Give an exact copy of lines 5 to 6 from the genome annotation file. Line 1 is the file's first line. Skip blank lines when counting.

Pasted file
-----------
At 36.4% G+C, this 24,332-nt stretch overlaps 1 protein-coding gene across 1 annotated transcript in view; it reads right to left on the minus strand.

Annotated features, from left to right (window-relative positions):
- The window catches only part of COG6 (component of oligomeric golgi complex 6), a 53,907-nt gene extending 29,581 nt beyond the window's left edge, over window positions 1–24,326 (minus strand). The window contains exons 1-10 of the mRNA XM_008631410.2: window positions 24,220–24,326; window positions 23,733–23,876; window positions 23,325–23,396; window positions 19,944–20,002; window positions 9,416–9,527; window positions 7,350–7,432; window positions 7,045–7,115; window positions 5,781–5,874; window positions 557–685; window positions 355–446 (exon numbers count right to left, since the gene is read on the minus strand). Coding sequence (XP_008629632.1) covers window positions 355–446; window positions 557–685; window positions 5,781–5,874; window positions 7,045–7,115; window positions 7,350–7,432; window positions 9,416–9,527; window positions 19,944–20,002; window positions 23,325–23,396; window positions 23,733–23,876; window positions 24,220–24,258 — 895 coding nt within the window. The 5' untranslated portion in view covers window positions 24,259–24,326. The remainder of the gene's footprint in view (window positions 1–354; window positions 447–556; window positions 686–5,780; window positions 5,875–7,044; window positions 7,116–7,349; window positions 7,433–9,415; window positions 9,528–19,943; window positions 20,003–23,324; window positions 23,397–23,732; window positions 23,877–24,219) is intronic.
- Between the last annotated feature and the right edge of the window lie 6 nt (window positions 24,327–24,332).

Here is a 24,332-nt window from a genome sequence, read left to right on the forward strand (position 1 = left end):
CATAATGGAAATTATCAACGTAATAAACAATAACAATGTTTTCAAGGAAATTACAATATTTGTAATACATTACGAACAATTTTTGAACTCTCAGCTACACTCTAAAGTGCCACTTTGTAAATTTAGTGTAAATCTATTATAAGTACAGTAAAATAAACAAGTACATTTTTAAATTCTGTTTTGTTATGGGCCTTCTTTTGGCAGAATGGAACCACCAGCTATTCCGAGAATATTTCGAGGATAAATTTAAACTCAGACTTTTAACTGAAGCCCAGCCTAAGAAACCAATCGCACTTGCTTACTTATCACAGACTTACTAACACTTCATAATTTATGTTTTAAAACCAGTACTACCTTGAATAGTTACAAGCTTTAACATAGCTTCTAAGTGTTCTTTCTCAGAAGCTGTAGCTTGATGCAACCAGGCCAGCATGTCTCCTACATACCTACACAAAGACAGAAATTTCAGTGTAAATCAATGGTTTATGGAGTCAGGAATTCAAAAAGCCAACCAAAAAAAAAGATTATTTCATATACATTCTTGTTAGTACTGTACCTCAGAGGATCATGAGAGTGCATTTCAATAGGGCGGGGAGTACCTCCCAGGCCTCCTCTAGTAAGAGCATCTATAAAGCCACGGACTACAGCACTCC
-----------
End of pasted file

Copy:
Here is a 24,332-nt window from a genome sequence, read left to right on the forward strand (position 1 = left end):
CATAATGGAAATTATCAACGTAATAAACAATAACAATGTTTTCAAGGAAATTACAATATTTGTAATACATTACGAACAATTTTTGAACTCTCAGCTACACTCTAAAGTGCCACTTTGTAAATTTAGTGTAAATCTATTATAAGTACAGTAAAATAAACAAGTACATTTTTAAATTCTGTTTTGTTATGGGCCTTCTTTTGGCAGAATGGAACCACCAGCTATTCCGAGAATATTTCGAGGATAAATTTAAACTCAGACTTTTAACTGAAGCCCAGCCTAAGAAACCAATCGCACTTGCTTACTTATCACAGACTTACTAACACTTCATAATTTATGTTTTAAAACCAGTACTACCTTGAATAGTTACAAGCTTTAACATAGCTTCTAAGTGTTCTTTCTCAGAAGCTGTAGCTTGATGCAACCAGGCCAGCATGTCTCCTACATACCTACACAAAGACAGAAATTTCAGTGTAAATCAATGGTTTATGGAGTCAGGAATTCAAAAAGCCAACCAAAAAAAAAGATTATTTCATATACATTCTTGTTAGTACTGTACCTCAGAGGATCATGAGAGTGCATTTCAATAGGGCGGGGAGTACCTCCCAGGCCTCCTCTAGTAAGAGCATCTATAAAGCCACGGACTACAGCACTCC